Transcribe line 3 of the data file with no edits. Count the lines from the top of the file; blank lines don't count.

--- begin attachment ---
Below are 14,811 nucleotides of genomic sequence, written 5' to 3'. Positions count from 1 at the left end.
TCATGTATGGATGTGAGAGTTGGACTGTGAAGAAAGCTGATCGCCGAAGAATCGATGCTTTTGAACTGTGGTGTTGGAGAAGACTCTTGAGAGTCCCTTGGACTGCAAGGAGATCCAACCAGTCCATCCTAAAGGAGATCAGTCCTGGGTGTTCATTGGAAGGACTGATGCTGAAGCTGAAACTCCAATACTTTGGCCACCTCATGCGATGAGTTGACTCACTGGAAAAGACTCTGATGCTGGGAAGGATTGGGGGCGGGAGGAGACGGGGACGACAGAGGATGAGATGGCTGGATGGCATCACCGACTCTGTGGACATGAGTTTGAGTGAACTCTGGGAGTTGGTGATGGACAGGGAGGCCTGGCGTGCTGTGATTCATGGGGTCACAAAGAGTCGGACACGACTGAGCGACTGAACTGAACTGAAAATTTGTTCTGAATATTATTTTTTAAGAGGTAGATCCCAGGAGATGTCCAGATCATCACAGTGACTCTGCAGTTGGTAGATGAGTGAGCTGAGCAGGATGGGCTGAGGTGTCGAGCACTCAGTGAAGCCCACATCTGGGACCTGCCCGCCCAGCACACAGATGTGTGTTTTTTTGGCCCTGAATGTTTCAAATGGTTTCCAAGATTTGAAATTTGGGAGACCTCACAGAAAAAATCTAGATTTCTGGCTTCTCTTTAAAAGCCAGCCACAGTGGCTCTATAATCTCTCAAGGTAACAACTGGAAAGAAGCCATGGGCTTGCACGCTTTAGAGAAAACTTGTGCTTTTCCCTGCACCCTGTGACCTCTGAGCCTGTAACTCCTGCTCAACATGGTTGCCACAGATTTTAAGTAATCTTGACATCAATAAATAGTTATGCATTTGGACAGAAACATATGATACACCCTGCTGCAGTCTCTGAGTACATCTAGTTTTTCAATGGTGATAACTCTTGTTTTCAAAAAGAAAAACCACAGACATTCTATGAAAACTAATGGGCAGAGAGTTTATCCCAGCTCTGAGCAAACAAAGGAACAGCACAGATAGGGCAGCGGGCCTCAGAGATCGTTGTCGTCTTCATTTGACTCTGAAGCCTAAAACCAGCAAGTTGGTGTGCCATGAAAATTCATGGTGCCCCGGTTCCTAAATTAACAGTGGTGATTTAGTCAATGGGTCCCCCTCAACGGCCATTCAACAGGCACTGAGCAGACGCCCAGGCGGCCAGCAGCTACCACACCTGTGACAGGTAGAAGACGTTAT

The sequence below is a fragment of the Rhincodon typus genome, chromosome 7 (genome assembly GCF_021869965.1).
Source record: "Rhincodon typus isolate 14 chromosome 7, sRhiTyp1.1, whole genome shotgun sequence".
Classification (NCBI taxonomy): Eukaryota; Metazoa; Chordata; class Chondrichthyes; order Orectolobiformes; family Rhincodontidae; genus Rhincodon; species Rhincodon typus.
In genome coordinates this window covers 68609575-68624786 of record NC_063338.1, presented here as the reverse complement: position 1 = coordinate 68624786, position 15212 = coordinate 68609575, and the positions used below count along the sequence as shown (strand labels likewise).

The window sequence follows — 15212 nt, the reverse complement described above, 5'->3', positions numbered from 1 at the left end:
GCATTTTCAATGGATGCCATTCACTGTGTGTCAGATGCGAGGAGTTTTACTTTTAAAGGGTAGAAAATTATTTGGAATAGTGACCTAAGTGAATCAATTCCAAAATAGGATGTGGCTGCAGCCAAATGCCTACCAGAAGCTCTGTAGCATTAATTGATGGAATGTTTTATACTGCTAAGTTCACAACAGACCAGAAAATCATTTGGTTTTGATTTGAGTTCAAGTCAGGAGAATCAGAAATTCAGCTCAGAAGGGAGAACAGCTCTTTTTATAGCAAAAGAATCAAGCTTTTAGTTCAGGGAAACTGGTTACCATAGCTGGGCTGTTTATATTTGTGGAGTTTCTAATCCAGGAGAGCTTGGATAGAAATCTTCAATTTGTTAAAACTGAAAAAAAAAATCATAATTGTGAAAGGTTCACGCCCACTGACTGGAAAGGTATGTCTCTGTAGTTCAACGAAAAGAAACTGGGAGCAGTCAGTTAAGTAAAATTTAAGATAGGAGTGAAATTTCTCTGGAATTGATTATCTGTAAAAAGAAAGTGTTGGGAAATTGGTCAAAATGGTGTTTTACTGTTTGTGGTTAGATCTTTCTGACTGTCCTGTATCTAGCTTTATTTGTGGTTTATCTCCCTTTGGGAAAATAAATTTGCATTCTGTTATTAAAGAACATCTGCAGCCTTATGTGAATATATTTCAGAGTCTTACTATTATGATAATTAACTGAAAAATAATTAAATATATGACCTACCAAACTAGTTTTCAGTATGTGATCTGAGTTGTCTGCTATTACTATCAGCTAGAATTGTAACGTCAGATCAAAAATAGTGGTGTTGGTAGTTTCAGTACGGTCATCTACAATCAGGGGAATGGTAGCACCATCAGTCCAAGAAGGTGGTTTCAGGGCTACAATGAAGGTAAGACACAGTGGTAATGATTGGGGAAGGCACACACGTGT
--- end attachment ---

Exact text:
The sequence below is a fragment of the Rhincodon typus genome, chromosome 7 (genome assembly GCF_021869965.1).